Figure 6.10 If a proxied service reappears after disappearing, blocked service calls will resume and com-
plete almost normally. But dependent services will be removed and reregistered, which could allow iter-
ators to traverse them twice.
details of the cheese offer, it checks to see if there are any more offers, and discovers
that a new offer has been added to the list—a cheese offer, apparently. At the end of
the procedure, the reference list still only has two offers, cheese and chocolate, but if
the timing is right (or you insert lots of pauses, as we did!), an unlucky iterator could
see both the old and new occurrences of the cheese offer.
In this case, the only consequence of a potentially disastrous outage of the persis-
tence bundle is that the cheese offer is included twice in the printed list of offers. It
looks a bit stupid, but there's no harm done. If iterating over the same service twice is
more serious, you may want to consider making unmodifiable copies of reference lists
before passing them around or iterating over them.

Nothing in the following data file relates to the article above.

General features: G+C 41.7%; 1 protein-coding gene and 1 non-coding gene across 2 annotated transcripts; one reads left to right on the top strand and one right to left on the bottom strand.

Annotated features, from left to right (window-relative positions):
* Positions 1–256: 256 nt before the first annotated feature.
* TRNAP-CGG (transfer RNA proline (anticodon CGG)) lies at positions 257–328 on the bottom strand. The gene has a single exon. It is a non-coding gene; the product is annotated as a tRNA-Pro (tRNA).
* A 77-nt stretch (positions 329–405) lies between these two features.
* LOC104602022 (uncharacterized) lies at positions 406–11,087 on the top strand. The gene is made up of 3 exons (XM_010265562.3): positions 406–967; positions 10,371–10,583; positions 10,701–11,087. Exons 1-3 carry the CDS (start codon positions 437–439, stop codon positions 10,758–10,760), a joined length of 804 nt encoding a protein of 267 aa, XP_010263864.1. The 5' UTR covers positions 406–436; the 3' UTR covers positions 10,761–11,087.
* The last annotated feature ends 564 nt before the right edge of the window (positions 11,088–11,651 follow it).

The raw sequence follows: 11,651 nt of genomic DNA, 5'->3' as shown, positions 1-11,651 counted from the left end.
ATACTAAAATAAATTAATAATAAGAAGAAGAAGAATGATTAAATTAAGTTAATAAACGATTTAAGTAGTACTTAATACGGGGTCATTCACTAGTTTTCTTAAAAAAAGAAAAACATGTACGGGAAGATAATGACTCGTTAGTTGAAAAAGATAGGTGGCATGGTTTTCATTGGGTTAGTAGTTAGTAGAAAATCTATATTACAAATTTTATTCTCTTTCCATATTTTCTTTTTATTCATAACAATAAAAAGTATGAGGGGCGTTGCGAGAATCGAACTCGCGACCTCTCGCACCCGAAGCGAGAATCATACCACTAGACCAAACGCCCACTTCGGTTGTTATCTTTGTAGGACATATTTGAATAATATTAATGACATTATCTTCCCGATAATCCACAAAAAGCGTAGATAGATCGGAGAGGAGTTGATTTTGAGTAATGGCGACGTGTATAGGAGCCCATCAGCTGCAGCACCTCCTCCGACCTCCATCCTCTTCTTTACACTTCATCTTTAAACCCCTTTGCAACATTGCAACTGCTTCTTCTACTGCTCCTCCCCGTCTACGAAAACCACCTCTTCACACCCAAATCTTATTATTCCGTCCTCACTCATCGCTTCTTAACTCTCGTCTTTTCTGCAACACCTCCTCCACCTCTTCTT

Test, test, test, and test again
In our opinion, this is incredibly cool. We must be honest, though, and disclose that
it took a few tries to get the right pictures! If you expect to support these extreme
dynamics in your application, it's important that you test properly. As you've seen,
hanging on to references to services that might have been compromised can cause
problems (an offer appearing twice). In this case, you might see problems if there
were multiple calls to getOfferFood() from the web frontend that returned different
answers. If you make sure to synchronize access to your sorted list (and return a copy
to the web layer), you should avoid any concurrent modification problems. One more
issue is that if the web frontend holds on to the returned instance from getOffer-
Food() , then it could end up using a stale service.